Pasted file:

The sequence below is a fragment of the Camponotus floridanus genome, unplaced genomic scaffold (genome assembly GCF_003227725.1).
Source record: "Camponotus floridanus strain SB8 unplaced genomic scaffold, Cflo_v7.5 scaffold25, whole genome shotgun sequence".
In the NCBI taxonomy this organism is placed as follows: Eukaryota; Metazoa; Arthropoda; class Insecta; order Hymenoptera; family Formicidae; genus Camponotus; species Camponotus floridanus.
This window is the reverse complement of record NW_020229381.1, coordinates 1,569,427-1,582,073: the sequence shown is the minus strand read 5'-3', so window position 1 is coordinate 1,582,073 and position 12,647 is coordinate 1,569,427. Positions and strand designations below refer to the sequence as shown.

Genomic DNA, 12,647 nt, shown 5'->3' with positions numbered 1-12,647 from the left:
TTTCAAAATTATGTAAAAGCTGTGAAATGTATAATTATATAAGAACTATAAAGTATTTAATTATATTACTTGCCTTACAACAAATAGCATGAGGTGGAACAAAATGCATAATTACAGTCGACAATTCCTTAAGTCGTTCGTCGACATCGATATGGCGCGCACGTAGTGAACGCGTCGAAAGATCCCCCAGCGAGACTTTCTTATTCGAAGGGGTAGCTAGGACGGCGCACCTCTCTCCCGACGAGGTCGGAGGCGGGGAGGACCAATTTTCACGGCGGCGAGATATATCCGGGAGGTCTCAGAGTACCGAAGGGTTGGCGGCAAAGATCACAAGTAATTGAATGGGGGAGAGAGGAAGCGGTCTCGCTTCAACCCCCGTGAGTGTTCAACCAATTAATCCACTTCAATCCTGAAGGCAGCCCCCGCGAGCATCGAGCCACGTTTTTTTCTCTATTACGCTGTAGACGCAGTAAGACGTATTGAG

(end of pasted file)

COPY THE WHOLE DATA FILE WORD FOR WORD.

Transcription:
The sequence below is a fragment of the Camponotus floridanus genome, unplaced genomic scaffold (genome assembly GCF_003227725.1).
Source record: "Camponotus floridanus strain SB8 unplaced genomic scaffold, Cflo_v7.5 scaffold25, whole genome shotgun sequence".
In the NCBI taxonomy this organism is placed as follows: Eukaryota; Metazoa; Arthropoda; class Insecta; order Hymenoptera; family Formicidae; genus Camponotus; species Camponotus floridanus.
This window is the reverse complement of record NW_020229381.1, coordinates 1,569,427-1,582,073: the sequence shown is the minus strand read 5'-3', so window position 1 is coordinate 1,582,073 and position 12,647 is coordinate 1,569,427. Positions and strand designations below refer to the sequence as shown.

Genomic DNA, 12,647 nt, shown 5'->3' with positions numbered 1-12,647 from the left:
TTTCAAAATTATGTAAAAGCTGTGAAATGTATAATTATATAAGAACTATAAAGTATTTAATTATATTACTTGCCTTACAACAAATAGCATGAGGTGGAACAAAATGCATAATTACAGTCGACAATTCCTTAAGTCGTTCGTCGACATCGATATGGCGCGCACGTAGTGAACGCGTCGAAAGATCCCCCAGCGAGACTTTCTTATTCGAAGGGGTAGCTAGGACGGCGCACCTCTCTCCCGACGAGGTCGGAGGCGGGGAGGACCAATTTTCACGGCGGCGAGATATATCCGGGAGGTCTCAGAGTACCGAAGGGTTGGCGGCAAAGATCACAAGTAATTGAATGGGGGAGAGAGGAAGCGGTCTCGCTTCAACCCCCGTGAGTGTTCAACCAATTAATCCACTTCAATCCTGAAGGCAGCCCCCGCGAGCATCGAGCCACGTTTTTTTCTCTATTACGCTGTAGACGCAGTAAGACGTATTGAG